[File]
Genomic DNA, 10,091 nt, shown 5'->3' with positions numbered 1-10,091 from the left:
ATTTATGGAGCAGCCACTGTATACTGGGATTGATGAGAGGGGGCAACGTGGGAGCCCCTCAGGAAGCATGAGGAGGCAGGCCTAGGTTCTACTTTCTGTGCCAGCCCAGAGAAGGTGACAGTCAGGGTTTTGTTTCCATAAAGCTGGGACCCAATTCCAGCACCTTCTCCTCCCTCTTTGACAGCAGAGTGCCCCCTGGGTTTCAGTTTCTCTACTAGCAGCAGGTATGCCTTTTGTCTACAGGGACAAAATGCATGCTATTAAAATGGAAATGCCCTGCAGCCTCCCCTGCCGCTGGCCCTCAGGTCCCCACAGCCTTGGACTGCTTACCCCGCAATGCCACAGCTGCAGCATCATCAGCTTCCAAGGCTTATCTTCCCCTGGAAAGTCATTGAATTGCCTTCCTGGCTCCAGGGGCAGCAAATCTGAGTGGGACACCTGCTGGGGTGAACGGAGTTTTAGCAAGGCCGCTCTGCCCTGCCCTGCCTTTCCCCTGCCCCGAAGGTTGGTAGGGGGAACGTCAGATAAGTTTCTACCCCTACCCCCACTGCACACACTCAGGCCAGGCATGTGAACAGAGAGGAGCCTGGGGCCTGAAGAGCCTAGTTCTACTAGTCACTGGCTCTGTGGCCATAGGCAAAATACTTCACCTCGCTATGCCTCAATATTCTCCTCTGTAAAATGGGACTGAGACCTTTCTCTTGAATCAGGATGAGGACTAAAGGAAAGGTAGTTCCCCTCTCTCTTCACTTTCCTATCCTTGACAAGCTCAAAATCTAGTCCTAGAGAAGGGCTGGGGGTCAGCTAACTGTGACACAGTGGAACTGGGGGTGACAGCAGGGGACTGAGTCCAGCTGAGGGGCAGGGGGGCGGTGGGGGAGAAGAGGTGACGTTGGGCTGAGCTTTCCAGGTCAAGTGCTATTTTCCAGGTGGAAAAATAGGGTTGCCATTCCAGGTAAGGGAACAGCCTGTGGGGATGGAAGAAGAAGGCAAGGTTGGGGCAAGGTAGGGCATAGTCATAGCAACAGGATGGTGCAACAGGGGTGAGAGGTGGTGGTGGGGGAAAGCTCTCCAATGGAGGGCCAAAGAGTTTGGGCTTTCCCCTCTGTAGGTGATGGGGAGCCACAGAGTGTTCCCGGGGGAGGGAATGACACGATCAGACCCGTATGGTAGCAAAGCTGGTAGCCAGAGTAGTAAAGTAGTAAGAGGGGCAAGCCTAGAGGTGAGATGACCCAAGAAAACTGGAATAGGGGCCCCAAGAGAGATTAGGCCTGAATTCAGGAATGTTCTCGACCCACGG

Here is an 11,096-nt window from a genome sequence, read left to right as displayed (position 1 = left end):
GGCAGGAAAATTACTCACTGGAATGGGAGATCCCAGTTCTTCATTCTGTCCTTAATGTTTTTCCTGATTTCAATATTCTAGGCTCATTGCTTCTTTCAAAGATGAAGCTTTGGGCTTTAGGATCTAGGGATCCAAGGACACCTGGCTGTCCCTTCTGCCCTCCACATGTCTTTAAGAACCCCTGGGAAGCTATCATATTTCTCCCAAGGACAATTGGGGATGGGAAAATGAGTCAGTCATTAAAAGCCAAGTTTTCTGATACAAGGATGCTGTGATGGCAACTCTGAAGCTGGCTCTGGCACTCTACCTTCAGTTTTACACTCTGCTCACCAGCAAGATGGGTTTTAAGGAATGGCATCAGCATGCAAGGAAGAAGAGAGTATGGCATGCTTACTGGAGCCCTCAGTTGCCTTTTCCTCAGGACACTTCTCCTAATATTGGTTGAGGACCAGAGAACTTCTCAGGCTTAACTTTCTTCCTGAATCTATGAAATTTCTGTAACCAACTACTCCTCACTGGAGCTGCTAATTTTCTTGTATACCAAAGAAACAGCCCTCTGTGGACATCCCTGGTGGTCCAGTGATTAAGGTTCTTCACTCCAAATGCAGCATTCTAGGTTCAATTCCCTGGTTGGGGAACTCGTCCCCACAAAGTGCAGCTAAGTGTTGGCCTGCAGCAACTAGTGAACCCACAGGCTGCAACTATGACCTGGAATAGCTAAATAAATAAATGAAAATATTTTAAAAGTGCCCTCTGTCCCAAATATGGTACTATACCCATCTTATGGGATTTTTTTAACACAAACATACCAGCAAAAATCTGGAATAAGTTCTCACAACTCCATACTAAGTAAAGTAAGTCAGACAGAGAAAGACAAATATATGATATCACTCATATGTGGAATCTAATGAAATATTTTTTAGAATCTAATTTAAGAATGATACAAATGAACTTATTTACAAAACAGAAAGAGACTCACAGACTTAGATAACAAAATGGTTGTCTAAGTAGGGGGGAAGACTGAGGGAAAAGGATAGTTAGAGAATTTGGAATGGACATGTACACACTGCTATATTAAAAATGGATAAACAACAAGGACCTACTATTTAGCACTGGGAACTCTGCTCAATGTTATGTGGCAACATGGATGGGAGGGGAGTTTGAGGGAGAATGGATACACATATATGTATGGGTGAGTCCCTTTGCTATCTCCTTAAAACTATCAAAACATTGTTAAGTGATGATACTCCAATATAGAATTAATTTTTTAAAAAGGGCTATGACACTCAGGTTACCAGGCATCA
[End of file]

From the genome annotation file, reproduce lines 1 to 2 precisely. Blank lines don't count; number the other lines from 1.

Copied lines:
Genomic DNA, 10,091 nt, shown 5'->3' with positions numbered 1-10,091 from the left:
ATTTATGGAGCAGCCACTGTATACTGGGATTGATGAGAGGGGGCAACGTGGGAGCCCCTCAGGAAGCATGAGGAGGCAGGCCTAGGTTCTACTTTCTGTGCCAGCCCAGAGAAGGTGACAGTCAGGGTTTTGTTTCCATAAAGCTGGGACCCAATTCCAGCACCTTCTCCTCCCTCTTTGACAGCAGAGTGCCCCCTGGGTTTCAGTTTCTCTACTAGCAGCAGGTATGCCTTTTGTCTACAGGGACAAAATGCATGCTATTAAAATGGAAATGCCCTGCAGCCTCCCCTGCCGCTGGCCCTCAGGTCCCCACAGCCTTGGACTGCTTACCCCGCAATGCCACAGCTGCAGCATCATCAGCTTCCAAGGCTTATCTTCCCCTGGAAAGTCATTGAATTGCCTTCCTGGCTCCAGGGGCAGCAAATCTGAGTGGGACACCTGCTGGGGTGAACGGAGTTTTAGCAAGGCCGCTCTGCCCTGCCCTGCCTTTCCCCTGCCCCGAAGGTTGGTAGGGGGAACGTCAGATAAGTTTCTACCCCTACCCCCACTGCACACACTCAGGCCAGGCATGTGAACAGAGAGGAGCCTGGGGCCTGAAGAGCCTAGTTCTACTAGTCACTGGCTCTGTGGCCATAGGCAAAATACTTCACCTCGCTATGCCTCAATATTCTCCTCTGTAAAATGGGACTGAGACCTTTCTCTTGAATCAGGATGAGGACTAAAGGAAAGGTAGTTCCCCTCTCTCTTCACTTTCCTATCCTTGACAAGCTCAAAATCTAGTCCTAGAGAAGGGCTGGGGGTCAGCTAACTGTGACACAGTGGAACTGGGGGTGACAGCAGGGGACTGAGTCCAGCTGAGGGGCAGGGGGGCGGTGGGGGAGAAGAGGTGACGTTGGGCTGAGCTTTCCAGGTCAAGTGCTATTTTCCAGGTGGAAAAATAGGGTTGCCATTCCAGGTAAGGGAACAGCCTGTGGGGATGGAAGAAGAAGGCAAGGTTGGGGCAAGGTAGGGCATAGTCATAGCAACAGGATGGTGCAACAGGGGTGAGAGGTGGTGGTGGGGGAAAGCTCTCCAATGGAGGGCCAAAGAGTTTGGGCTTTCCCCTCTGTAGGTGATGGGGAGCCACAGAGTGTTCCCGGGGGAGGGAATGACACGATCAGACCCGTATGGTAGCAAAGCTGGTAGCCAGAGTAGTAAAGTAGTAAGAGGGGCAAGCCTAGAGGTGAGATGACCCAAGAAAACTGGAATAGGGGCCCCAAGAGAGATTAGGCCTGAATTCAGGAATGTTCTCGACCCACGG